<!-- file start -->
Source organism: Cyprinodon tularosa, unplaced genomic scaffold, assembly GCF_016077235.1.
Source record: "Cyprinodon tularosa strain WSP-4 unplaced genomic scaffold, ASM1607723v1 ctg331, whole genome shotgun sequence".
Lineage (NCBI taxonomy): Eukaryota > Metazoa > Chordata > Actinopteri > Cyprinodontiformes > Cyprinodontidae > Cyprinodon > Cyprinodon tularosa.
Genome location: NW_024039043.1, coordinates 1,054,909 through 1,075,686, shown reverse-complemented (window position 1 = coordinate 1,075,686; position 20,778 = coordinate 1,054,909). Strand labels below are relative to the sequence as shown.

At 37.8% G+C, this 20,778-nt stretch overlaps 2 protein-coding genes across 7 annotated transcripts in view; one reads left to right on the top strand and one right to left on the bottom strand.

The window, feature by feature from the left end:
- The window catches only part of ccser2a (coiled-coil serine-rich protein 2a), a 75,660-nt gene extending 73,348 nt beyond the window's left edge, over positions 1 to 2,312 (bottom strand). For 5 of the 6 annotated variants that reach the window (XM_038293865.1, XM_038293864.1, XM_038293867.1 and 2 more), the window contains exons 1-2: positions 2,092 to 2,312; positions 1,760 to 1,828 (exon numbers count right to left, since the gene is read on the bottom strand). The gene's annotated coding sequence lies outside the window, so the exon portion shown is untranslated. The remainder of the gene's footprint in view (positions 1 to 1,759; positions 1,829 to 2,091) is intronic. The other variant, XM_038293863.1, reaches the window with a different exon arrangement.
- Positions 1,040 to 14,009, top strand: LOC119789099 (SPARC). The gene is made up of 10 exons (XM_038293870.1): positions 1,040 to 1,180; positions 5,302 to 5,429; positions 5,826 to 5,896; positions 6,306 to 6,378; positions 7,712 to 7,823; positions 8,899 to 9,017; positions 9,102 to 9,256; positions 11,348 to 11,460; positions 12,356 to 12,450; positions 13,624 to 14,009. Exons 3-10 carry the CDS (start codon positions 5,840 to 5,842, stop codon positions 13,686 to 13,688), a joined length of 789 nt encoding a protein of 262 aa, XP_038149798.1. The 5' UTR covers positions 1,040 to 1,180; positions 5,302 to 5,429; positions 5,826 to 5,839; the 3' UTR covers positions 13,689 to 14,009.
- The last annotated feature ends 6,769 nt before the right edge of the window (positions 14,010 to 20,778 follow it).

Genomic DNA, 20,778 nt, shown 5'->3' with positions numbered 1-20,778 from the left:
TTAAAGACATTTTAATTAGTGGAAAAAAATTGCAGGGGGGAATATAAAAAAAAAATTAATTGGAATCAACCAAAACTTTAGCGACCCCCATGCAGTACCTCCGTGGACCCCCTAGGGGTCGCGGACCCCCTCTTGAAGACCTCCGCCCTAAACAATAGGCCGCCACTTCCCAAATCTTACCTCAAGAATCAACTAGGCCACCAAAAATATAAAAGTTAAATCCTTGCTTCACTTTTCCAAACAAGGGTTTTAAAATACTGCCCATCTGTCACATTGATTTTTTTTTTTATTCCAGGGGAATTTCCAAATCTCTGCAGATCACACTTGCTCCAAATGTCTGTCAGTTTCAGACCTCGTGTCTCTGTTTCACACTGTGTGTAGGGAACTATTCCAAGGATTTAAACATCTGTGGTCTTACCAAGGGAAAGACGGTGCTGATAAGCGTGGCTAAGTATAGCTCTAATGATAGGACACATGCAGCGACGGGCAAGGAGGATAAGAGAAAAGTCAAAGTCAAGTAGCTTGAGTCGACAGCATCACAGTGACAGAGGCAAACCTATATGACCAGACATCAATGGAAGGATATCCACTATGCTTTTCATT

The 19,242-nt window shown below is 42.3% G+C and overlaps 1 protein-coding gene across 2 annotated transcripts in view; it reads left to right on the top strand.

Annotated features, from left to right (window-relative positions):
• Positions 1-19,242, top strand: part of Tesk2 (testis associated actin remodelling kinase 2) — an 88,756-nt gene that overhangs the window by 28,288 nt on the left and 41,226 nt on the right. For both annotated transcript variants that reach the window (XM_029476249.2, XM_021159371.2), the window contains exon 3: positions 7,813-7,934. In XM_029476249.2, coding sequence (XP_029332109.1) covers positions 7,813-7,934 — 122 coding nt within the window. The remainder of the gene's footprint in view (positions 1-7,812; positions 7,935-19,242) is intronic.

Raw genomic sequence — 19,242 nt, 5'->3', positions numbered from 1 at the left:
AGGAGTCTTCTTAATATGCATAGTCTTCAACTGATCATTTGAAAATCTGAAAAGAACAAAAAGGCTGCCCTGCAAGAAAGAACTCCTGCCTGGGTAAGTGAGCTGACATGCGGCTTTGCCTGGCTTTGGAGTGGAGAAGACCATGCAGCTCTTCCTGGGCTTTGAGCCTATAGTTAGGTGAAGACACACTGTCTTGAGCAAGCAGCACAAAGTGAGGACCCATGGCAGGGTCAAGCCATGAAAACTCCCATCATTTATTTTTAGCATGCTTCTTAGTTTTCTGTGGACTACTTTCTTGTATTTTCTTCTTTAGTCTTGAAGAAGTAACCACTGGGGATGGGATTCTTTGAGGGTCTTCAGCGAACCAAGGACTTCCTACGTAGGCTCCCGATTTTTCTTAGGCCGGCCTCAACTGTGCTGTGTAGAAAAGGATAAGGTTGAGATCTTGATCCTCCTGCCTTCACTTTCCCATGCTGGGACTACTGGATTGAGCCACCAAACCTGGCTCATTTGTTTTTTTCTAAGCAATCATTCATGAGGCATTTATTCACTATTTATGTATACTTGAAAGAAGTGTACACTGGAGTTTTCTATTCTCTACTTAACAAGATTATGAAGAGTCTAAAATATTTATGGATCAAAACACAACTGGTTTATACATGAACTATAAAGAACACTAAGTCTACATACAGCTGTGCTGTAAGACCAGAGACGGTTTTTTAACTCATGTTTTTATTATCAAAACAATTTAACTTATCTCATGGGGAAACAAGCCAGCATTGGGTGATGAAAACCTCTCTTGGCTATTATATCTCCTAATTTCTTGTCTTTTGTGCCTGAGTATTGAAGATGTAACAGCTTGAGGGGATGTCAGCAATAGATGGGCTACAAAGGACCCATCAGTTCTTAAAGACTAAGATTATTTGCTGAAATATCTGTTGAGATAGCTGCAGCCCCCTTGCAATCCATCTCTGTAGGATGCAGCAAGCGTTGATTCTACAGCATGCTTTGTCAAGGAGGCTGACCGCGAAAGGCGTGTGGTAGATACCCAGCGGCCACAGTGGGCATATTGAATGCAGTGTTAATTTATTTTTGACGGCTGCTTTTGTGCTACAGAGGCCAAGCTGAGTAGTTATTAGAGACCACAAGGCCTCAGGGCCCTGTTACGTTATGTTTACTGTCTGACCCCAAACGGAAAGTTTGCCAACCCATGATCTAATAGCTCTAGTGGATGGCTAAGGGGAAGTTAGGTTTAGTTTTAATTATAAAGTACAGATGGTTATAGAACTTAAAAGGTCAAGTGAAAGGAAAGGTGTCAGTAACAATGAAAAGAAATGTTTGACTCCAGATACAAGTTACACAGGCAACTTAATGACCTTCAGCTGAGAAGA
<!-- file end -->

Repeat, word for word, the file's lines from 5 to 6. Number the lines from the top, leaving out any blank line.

At 37.8% G+C, this 20,778-nt stretch overlaps 2 protein-coding genes across 7 annotated transcripts in view; one reads left to right on the top strand and one right to left on the bottom strand.

The window, feature by feature from the left end: